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Gang Rape of Photojournalist in India Sparks Outrage as Violent Crimes Against Women Increase

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"It was easier for the morality police to start a backlash against women, banning them from the street, from bars, or requiring them to stay at home."

Indian journalists participate in a protest against the gang rape of a 22-year-old woman photojournalist in Kolkata, India, Friday, Aug 23, 2013. The woman was gang raped while her male colleague was tied up and beaten in an isolated, overgrown corner of India's business hub of Mumbai, police said Friday. Credit: AP

The rape of a 22-year-old photojournalist in India Thursday set off outrage in a nation where growing violence against women has been increasing and lack of accountability to resolve these crimes is putting India's police and law makers in the hot seat.

The young woman was gang raped and beaten in an "isolated, overgrown corner of India's business hub of Mumbai" Thursday, according to the Associated Press and Indian police reports.

A journalist walks in the abandoned textile mill where where a 22-year-old woman was gang raped in Mumbai India, Friday, Aug. 23, 2013. AP

The woman was on assignment for a magazine to take pictures of the old neighborhood and abandoned buildings when five men confronted her and her colleague at about 7 p.m., according to the Indian Police and the Associated Press.

Her male colleague, who was asked by the assailants to participate in the rape, was tied up and beaten when he refused, news reports stated.

This rape is one of a growing number in India. In December, a young woman was gang raped and killed on a bus in New Deli. The death of the young university student in the Indian capital set off a long wave of protests within the country demanding better laws and police protection for women.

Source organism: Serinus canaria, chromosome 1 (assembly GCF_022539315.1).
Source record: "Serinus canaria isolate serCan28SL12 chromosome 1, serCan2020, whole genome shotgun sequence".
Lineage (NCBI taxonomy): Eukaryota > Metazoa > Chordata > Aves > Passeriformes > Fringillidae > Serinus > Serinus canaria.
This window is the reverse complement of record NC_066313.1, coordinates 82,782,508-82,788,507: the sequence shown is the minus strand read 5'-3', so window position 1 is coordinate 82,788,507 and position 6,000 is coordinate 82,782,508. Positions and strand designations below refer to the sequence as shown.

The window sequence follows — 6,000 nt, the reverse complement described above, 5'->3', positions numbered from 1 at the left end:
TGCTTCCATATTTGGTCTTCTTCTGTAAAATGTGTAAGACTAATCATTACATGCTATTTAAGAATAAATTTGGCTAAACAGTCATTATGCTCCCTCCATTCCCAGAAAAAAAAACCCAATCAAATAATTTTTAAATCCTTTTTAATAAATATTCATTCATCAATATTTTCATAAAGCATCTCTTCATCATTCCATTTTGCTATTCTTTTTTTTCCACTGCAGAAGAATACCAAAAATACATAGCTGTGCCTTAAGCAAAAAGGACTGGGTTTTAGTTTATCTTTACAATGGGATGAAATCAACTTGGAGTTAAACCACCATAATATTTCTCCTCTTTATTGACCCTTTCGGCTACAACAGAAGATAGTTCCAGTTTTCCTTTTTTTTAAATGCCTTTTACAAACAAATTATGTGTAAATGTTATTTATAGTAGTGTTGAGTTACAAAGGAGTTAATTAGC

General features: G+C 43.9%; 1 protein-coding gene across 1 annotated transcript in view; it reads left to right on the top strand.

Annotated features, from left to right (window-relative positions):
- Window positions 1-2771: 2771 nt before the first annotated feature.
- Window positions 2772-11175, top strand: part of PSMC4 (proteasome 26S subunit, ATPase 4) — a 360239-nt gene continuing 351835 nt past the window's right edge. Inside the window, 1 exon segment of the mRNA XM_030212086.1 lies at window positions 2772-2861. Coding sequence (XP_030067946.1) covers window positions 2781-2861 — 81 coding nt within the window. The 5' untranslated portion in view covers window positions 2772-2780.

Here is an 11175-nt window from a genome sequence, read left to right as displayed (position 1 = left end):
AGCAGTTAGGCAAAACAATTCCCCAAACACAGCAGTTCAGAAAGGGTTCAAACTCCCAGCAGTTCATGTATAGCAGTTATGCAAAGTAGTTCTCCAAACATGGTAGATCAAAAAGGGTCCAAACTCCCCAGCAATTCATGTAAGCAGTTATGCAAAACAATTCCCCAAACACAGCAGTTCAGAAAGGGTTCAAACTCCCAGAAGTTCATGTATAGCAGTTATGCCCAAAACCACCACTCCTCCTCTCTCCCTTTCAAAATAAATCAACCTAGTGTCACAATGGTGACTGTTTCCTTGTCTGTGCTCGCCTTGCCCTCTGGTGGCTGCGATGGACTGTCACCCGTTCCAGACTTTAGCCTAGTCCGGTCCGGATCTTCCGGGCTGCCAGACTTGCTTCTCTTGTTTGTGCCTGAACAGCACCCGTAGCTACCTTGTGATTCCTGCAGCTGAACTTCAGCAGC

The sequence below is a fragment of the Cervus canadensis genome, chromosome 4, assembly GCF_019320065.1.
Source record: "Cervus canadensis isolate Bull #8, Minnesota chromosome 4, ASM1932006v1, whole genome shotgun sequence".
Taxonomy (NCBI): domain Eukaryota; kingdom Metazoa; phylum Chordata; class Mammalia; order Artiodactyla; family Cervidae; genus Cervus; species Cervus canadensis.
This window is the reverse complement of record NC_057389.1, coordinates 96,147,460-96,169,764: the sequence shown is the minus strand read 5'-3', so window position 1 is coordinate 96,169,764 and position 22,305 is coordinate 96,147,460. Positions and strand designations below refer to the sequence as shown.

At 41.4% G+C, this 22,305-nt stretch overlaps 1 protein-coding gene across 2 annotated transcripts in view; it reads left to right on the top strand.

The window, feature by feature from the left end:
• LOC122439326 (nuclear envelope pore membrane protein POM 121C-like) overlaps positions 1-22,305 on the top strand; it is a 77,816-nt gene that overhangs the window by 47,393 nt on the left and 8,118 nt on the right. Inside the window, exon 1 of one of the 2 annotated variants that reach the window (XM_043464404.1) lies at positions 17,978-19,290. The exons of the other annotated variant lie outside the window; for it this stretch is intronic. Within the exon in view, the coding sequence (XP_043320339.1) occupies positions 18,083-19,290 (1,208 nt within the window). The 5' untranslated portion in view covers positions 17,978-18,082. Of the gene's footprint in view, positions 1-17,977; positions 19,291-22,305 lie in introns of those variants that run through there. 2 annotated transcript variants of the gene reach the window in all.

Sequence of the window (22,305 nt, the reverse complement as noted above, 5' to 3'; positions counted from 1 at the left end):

Indian journalists participate in a protest against the gang rape of a 22-year-old woman photojournalist in Kolkata, India, Friday, Aug 23, 2013. Credit: AP

According to the National Crime Records Bureau in India there were 24,915 rapes in 2012. In Mumbai alone, there were 233 that same year.

The Guardian's Schona Jolly, a newspaper based in Great Britain, wrote Friday, "India's politicians have failed, willingly or otherwise, to grasp or tackle what needs to be done to transform the collective consciousness on women's rights."

Jolly noted that the gang rape in the Delhi case in December "shook the politicians out of their stupor."

"It was the starting point of a new constitutional framework for India's women, of whatever class, religion or social background," she said. "But political will to uplift the lot of women substantively was lacking. It was easier to let [defense] lawyers pronounce that 'respectable women in India aren't raped,' and gurus on television blame or deify the fairer sex. It was easier for the morality police to start a backlash against women, banning them from the street, from bars, or requiring them to stay at home."

Indian police arrested a suspect on Friday in the attack. According to the Indian police, the suspect named and identified the other four men involved.

The female victim was in stable condition Friday at  a hospital where she was treated for the brutal attack.

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